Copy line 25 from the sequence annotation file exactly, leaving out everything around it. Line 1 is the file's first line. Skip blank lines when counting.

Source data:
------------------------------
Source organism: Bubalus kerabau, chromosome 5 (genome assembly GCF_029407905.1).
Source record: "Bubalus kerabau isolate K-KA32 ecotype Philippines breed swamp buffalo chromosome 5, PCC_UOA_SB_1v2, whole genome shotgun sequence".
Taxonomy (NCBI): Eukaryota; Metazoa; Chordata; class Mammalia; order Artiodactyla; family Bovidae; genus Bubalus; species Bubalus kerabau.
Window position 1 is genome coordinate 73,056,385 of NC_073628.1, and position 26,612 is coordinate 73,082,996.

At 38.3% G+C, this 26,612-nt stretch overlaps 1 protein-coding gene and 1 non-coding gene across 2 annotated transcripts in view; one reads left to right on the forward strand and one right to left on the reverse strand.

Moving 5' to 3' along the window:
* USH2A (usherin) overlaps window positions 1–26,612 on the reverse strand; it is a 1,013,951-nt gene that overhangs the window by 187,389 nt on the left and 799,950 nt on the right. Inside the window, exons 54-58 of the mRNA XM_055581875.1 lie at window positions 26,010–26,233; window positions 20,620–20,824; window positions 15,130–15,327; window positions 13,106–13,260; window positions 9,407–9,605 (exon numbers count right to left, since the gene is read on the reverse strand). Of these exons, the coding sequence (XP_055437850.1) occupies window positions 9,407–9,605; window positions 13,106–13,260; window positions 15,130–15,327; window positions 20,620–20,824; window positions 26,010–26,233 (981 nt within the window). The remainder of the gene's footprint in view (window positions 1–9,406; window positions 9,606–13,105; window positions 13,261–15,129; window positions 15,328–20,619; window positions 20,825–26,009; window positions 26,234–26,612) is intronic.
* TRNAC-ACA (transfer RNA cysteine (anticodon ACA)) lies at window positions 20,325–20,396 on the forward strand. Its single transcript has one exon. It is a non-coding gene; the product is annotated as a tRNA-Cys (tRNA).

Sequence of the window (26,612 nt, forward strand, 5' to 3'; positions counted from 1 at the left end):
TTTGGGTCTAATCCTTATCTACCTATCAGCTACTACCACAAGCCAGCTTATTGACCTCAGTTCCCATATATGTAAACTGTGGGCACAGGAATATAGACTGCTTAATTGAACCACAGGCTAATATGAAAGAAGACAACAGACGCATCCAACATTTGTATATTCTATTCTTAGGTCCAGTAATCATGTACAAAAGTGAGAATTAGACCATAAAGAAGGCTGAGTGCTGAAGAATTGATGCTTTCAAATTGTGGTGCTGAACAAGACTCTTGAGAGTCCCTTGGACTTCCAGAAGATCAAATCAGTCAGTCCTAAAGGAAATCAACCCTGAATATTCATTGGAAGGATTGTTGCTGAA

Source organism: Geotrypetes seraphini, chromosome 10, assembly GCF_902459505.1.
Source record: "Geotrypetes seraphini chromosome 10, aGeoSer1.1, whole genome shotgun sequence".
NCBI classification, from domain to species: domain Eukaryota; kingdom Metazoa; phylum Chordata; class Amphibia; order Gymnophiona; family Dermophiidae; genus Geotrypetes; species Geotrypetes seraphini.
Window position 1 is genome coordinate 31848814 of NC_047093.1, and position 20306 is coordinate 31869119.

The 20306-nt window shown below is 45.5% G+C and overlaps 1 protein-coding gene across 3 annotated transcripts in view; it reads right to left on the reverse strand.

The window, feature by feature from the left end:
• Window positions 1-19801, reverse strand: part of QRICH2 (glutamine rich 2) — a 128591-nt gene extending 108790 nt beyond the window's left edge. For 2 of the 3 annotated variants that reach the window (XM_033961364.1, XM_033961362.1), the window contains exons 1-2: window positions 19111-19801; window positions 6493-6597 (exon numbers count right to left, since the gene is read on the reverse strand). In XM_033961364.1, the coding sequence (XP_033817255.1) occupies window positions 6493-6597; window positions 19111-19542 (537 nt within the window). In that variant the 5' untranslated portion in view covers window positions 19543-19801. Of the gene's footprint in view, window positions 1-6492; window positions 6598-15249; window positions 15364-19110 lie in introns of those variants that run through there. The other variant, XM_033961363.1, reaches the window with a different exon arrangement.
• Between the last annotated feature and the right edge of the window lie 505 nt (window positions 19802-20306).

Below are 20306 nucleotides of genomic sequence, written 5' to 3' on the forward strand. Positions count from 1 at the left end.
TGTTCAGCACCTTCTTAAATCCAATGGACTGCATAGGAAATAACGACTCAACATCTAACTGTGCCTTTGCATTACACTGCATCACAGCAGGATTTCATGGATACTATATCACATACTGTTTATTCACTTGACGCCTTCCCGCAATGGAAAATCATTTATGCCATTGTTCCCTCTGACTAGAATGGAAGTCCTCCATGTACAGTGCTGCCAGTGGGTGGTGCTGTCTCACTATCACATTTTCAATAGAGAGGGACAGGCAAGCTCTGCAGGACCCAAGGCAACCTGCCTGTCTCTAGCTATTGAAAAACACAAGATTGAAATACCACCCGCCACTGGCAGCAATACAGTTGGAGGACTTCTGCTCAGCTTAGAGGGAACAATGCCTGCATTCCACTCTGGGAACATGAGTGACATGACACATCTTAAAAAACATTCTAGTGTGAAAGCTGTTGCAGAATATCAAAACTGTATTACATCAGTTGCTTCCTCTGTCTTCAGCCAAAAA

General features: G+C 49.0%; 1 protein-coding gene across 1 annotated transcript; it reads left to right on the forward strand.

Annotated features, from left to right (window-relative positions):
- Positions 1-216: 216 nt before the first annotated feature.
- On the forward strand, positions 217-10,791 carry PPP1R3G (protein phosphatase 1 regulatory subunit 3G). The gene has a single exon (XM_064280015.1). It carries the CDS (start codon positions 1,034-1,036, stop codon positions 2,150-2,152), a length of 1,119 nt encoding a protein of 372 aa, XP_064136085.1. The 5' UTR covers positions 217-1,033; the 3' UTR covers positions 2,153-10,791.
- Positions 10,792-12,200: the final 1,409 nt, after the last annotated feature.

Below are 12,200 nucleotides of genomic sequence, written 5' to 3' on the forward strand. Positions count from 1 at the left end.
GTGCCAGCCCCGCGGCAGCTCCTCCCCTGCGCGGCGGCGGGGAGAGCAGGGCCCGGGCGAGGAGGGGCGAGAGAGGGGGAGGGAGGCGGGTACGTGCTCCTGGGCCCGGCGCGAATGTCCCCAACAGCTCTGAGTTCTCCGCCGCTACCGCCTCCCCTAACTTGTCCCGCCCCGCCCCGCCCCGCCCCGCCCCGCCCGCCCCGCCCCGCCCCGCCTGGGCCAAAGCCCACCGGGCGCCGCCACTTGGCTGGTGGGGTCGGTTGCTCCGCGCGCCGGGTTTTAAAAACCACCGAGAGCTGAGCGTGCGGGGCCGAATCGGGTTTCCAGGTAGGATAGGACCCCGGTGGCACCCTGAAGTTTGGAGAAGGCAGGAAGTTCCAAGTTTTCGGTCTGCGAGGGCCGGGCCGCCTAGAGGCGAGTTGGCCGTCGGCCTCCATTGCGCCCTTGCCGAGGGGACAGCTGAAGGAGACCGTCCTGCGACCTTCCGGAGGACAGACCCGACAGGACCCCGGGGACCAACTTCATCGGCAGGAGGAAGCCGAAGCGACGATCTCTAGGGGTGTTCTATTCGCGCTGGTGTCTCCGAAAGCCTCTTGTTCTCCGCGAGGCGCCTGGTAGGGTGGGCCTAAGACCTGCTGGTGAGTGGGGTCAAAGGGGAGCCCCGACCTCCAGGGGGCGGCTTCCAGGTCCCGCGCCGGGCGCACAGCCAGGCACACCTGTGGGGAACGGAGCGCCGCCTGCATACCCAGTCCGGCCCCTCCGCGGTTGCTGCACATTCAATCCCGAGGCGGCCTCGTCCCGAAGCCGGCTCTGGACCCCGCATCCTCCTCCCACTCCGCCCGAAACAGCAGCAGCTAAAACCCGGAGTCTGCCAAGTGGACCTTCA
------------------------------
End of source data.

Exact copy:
- Positions 10,792-12,200: the final 1,409 nt, after the last annotated feature.